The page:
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Eric Greitens campaign attorney is GOP nominee for Kentucky secretary of state

A screenshot from a campaign advertisement for Michael G. Adams.
A screenshot from a campaign advertisement for Michael G. Adams. Michael G. Adams for Secretary of State

When Eric Greitens resigned from office a little more than a year ago, he still faced a litany of accusations that his campaign and dark money nonprofit had engaged in illegal activity.

The Republican lawmaker who led the Greitens impeachment investigation went so far as to refer to the former governor’s campaign apparatus as a “criminal enterprise from its inception.”

Throughout the saga, Greitens’ campaign attorney was Michael Adams.

Today, while Greitens remains largely out of the public eye, Adams is the Republican nominee for Kentucky secretary of state, which, like in Missouri, is the office that oversees elections.

The election takes place next month for the office being vacated by a term-limited Democrat, Alison Lundergan Grimes.

His association with Greitens has gone virtually unmentioned in coverage of the Kentucky campaign, even as his law firm continues to be paid by the former governor’s campaign committee. Greitens’ campaign paid Adams’ Washington, D.C.,-based firm $70,000 in 2018 and another $9,000 so far this year.

Adams is still secretary and treasurer of A New Missouri Inc., the dark money nonprofit that Greitens allies founded in early 2017.

During last year’s Missouri House impeachment inquiry, lawmakers believed A New Missouri was created to illegally skirt donation limits and conceal the identities of major donors who were either politically troublesome or otherwise prohibited by federal or state law from contributing to a campaign.

Additionally, Adams was the attorney involved in a settlement between the Greitens campaign and the Missouri Ethics Commission over use of a veterans’ charity’s donor list for fundraising. Greitens’ former campaign manager and leaders of the veterans charity testified under oath last year that Greitens illegally took the list from the charity without permission then lied to the state ethics commission.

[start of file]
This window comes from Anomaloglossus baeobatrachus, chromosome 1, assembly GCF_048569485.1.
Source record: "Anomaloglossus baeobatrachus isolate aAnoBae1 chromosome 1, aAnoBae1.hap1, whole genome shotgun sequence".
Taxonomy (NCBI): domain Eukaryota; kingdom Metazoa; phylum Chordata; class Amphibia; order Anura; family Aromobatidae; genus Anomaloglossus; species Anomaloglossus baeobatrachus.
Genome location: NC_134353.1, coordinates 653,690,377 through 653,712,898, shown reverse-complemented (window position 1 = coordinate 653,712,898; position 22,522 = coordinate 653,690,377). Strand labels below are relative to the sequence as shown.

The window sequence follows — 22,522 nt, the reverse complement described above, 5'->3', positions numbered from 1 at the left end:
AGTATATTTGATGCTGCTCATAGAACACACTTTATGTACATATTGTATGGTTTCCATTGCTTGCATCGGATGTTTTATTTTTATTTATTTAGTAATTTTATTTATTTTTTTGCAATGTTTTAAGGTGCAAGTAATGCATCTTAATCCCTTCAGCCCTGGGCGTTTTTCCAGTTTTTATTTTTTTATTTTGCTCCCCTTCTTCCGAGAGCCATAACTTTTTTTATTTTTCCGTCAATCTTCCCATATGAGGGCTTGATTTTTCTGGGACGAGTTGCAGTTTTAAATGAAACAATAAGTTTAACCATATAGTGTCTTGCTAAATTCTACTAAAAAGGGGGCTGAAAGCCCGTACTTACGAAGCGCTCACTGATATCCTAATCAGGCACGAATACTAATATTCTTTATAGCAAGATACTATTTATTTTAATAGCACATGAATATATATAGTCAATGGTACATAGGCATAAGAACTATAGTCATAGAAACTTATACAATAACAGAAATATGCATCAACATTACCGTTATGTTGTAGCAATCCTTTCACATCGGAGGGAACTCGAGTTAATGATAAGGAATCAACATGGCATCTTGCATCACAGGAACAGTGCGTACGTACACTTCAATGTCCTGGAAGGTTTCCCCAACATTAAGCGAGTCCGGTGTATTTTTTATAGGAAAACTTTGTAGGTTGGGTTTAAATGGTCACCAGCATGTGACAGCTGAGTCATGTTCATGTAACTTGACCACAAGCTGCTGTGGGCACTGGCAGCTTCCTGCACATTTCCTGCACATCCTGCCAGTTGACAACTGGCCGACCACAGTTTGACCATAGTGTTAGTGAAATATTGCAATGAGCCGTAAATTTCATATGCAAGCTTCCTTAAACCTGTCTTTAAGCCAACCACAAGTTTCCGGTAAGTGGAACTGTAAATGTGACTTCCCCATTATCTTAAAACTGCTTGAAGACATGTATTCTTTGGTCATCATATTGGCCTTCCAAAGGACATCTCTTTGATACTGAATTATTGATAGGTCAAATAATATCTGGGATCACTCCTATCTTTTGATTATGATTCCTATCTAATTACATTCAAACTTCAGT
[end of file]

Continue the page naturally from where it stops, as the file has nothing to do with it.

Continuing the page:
The criminal charges regarding use of the charity donor list were dropped as part of a plea agreement that included Greitens’ resignation. And after he left office the legislative investigation into any alleged campaign finance violations were dropped, although an ethics complaint filed by a GOP lawmakers remains unresolved.

Contacted by The Star, Adams said legal ethics rules prohibit him from speaking about his representation of Greitens. But he said he has represented many high-profile clients at all levels of government and politics, “due to my reputation for integrity.”

“In Missouri matters,” Adams said, “as in all matters in which I’ve engaged in my distinguished legal career, I have conducted myself ethically and complied with the law, and no legal authority has found to the contrary.”

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Jason Hancock is The Star’s lead political reporter, providing coverage of government and politics on both sides of the state line. A three-time National Headliner Award winner, he has written about politics for more than a decade for news organizations across the Midwest.
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